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Since industrialization, the spaces of oceans and seas have been filled with multiple industrial functions to serve land-side activities and the growth of modern cities. In line with the concept of planetary urbanization (Brenner/Schmidt), Nancy Couling has proposed the concept of urbanization of the sea, captured also in our book by the same name (Couling/Hein 2020). With the discovery of petroleum and its growing use for industrial practices, the sea became a highway for oil transport. Adapting ships for petroleum transportation over time, increasing sizes and forms, started a process of transformation of seas, coasts, and other bodies of seas. The discovery of deep-sea oil and the construction of drilling platforms, the laying of pipelines, further changed the sea spaces. The Ekofisk complex of platforms and structures was created in 1969 some 300 kilometers southeast of Stavanger as a transportation hub for a number of surrounding oil fields and just one example of the extensive installations in the sea. This oil platform is just one example of the diverse activities that have filled the sea over the last five decades. Energy infrastructures in the sea are no longer limited to petroleum; large wind farms are another, more recent, form of occupying the sea. The physical infrastructures for oil or wind, are just one part of the transformation of the sea. They depend on national, EU, and global policies, legal systems, maritime plans, and other “hidden designers” that provide the foundation for spatial interventions. Understanding both the impact of spatial structures and hidden ones is key to rethinking the sea as a space for more than industrial interventions, creative practices, architectural and urban design interventions, social practices, and cultures that capture the richness and complexity of the sea.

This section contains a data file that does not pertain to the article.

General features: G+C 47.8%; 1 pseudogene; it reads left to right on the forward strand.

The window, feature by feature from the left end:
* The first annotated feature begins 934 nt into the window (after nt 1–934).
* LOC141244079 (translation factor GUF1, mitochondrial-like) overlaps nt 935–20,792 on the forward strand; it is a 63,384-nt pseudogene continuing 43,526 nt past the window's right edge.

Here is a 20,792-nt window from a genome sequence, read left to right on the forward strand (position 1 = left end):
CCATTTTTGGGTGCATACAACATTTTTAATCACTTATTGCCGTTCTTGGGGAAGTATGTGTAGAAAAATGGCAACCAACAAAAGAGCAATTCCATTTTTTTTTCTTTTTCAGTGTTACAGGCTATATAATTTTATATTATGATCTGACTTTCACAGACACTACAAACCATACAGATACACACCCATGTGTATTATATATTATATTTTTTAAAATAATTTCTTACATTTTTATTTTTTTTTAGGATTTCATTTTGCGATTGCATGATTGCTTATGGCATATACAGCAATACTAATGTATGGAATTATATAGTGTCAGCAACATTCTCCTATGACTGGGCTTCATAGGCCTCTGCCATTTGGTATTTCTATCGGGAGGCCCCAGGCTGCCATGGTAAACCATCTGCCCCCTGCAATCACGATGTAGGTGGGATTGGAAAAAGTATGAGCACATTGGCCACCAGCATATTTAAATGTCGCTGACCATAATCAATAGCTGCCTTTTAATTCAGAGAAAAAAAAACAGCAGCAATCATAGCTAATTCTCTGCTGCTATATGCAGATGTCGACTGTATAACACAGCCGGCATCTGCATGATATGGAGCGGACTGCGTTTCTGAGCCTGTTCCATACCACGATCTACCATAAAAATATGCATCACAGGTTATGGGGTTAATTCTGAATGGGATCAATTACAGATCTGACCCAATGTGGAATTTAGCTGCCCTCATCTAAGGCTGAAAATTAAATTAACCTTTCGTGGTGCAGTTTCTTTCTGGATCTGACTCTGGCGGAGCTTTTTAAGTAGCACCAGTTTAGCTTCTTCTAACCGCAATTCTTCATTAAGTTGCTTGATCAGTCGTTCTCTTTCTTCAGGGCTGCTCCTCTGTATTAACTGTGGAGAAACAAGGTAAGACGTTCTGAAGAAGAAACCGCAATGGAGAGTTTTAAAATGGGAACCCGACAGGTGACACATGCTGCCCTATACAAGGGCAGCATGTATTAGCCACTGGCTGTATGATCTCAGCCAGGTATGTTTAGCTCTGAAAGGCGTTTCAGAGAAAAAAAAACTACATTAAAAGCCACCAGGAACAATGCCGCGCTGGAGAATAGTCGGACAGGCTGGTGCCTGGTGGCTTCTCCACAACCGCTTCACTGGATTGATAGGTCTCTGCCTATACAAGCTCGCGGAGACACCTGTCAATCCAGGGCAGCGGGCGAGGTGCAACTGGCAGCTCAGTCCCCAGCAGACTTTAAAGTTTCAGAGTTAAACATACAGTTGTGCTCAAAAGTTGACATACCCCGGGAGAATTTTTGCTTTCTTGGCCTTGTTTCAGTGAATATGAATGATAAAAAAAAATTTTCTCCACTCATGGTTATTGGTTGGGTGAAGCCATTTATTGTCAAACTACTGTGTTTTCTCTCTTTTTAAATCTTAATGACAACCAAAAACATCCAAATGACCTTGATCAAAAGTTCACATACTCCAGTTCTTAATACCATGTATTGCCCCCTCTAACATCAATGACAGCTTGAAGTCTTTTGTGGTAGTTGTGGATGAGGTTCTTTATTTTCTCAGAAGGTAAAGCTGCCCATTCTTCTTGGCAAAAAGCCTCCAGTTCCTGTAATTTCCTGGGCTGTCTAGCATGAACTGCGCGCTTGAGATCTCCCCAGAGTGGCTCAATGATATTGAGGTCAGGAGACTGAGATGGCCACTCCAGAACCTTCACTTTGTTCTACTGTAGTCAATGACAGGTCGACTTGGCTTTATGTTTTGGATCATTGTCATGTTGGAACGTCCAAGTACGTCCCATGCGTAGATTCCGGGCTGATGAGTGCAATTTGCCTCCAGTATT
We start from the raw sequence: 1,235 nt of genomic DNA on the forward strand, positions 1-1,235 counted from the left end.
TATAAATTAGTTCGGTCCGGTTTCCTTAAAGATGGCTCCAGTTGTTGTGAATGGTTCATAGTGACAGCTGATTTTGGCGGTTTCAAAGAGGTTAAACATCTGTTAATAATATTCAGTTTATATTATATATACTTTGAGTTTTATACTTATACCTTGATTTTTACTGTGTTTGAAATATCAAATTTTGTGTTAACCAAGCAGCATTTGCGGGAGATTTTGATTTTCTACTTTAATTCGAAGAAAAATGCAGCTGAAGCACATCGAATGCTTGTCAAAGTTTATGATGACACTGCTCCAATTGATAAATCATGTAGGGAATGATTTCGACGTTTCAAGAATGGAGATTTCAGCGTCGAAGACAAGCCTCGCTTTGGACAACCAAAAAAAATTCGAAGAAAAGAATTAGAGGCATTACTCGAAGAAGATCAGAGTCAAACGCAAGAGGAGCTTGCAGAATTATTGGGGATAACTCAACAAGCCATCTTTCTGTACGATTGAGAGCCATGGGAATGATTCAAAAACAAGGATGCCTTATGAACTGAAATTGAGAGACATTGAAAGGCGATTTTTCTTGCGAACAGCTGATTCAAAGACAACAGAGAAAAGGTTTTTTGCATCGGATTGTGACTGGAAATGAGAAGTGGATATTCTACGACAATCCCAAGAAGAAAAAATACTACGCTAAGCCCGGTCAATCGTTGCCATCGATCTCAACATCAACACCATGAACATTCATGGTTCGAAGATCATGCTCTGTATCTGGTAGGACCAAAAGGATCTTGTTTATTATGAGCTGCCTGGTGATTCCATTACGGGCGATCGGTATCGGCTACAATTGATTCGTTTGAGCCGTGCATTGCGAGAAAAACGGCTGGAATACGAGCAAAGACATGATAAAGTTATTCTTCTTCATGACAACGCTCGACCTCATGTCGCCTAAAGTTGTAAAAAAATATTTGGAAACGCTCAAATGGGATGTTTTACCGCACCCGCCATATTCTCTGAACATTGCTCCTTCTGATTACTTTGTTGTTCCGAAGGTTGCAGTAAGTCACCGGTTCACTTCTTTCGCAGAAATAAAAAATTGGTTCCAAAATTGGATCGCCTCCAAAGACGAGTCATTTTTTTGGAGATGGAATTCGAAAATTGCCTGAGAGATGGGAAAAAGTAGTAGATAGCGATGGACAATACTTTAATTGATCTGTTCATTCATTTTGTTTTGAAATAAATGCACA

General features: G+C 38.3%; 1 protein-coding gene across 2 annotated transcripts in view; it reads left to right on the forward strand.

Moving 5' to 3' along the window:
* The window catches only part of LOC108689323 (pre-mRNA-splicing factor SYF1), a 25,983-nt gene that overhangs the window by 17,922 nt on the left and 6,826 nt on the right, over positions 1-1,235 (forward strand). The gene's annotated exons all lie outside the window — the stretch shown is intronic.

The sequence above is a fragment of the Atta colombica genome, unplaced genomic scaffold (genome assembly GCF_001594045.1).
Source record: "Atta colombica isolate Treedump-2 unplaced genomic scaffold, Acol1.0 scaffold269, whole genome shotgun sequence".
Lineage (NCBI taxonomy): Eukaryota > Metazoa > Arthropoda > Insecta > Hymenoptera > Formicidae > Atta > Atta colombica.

Carola Hein is Professor History of Architecture and Urban Planning at the Delft University of Technology, Director of the Leiden-Delft-Erasmus PortCityFutures Centre, and UNESCO Chair Water, Ports and Historic Cities. She has published widely in the field of architectural, urban, and planning history and has tied historical analysis to contemporary development. Among other major grants, she received a Guggenheim fellowship, an Alexander von Humboldt fellowship, and Volkswagen Foundation grant. She serves as Vice President of the International Planning History Society (IPHS) and as President of the Global Urban History Project, Her (co-)edited books and monographs include: Oil Spaces (2021), Urbanisation of the Sea (2020), Adaptive Strategies for Water Heritage (2020), The Routledge Planning History Handbook (2018), Uzō Nishiyama, Reflections on Urban, Regional and National Space (2017), History, Urbanism, Resilience, Proceedings of the 2016 IPHS conference (2016), Port Cities: Dynamic Landscapes and Global Networks (2011). She has also published numerous articles in peer-reviewed journals, books, and magazines.

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